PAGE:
Brain training for insomnia
Might external stimuli—audiovisual and haptic—be used to train the brain to improved sleep patterns to treat insomnia? That's the question a research team from India hopes to answer in work published in the International Journal of Medical Engineering and Informatics.
E. Karuppathal and R. Kalpana of the Department of Biomedical Engineering at Rajalakshmi Engineering College and A.V. Srinivasan of The Tamil Nadu Dr. M.G.R. Medical University explain how audio signals of differing frequencies are given to both ears, visual input to the eyes otherwise covered with an eye-mask to block external light, and periodic touch pressure to the wrist via a pressure cuff can be applied. The aim is to entrain brainwaves to match with a normal sleep pattern.
Tests with volunteers who suffer from frequent and prolonged insomnia and non-insomniacal control subjects showed that those given the audiovisual and haptic stimuli recorded prolonged REM state sleep than they did without the stimuli. The approach offers a physical, non-pharmaceutical, approach to treating insomnia that might suit patients reluctant to turn to medication with all its putative side effects, dependencies, and costs, for their sleep deprivation.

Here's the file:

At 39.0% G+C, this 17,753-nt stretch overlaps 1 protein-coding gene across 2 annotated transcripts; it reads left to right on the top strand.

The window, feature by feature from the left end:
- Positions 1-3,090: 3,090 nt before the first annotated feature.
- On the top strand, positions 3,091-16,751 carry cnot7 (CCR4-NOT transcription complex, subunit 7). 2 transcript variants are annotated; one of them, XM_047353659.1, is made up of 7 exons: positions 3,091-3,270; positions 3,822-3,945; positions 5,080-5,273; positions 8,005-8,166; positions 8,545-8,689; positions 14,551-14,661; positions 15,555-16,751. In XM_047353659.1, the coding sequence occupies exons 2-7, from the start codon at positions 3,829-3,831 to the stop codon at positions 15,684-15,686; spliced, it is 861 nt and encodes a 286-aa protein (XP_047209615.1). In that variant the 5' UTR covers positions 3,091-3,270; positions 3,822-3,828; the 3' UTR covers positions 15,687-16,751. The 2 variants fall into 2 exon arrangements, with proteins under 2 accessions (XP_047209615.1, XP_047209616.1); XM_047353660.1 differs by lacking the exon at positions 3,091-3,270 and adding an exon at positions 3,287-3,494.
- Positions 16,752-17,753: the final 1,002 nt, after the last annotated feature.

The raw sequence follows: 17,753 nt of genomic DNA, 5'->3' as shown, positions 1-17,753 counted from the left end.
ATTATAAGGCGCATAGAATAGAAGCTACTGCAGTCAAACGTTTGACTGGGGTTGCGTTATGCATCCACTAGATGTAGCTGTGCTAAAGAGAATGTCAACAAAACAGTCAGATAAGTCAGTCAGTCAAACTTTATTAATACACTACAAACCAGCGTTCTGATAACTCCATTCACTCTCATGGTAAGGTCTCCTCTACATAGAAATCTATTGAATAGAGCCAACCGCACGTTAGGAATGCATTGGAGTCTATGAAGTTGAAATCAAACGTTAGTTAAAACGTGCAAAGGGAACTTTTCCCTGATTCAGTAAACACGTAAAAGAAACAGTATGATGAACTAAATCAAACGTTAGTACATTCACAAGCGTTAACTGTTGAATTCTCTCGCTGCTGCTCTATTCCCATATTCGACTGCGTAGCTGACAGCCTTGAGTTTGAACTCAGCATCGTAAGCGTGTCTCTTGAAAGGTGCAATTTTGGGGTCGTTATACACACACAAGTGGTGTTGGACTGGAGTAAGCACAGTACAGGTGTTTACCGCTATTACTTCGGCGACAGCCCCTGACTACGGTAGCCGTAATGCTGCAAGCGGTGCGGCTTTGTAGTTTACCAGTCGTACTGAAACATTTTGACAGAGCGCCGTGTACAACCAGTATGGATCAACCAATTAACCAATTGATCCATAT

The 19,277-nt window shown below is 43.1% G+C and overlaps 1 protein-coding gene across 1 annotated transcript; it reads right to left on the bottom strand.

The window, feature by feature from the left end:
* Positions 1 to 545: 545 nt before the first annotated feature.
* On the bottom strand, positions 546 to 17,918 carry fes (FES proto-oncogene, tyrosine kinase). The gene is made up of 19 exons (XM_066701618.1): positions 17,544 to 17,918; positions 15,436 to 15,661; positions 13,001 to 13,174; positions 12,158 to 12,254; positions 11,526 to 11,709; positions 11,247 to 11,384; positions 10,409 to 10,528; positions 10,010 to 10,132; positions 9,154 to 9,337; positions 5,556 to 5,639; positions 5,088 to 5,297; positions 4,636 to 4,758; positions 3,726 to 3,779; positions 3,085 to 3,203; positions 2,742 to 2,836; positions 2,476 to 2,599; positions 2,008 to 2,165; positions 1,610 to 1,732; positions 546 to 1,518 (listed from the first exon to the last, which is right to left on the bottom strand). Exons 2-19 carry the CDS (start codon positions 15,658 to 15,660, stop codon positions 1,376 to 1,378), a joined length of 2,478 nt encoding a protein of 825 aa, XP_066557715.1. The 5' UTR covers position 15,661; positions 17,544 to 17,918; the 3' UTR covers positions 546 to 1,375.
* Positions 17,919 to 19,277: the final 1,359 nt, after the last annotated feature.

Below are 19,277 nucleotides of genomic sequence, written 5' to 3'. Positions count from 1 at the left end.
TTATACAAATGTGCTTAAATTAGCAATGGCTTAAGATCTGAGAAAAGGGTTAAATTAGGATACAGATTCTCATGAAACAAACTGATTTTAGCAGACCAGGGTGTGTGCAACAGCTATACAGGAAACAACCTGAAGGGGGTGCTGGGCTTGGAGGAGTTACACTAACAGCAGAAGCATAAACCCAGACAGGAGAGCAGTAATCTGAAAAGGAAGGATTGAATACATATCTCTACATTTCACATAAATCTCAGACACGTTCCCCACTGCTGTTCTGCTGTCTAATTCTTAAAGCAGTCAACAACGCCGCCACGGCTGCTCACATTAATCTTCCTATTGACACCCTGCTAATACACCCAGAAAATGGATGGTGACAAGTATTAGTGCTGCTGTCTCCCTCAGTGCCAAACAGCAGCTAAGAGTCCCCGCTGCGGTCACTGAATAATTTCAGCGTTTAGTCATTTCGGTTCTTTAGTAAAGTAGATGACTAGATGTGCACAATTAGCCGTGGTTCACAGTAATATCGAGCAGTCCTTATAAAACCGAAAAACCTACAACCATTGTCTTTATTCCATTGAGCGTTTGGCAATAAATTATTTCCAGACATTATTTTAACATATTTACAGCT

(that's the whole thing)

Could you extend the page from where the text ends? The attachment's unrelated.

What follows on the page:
It is envisaged that, soon after diagnosing insomnia if intervened with AVHS therapy, there could be a chance of resuming normal sleep without oral drugs, the team writes. Moreover, participants in the trials uniformly welcomed the drug-free therapy, the team adds.
The mode of action of this therapy is unknown and it may well be that the stimuli simply provide a soothing distraction that allows the person to fall asleep. Additional work will most investigate the long-term efficacy and identify any problems that might arise. It could also focus on measuring brain waves during the therapy in greater detail to determine what kind of electrical changes occur in the brain during the stimulation. Parallel studies might also look at whether a single stimulus or a combination of any two might be efficacious so that the treatment might be simplified.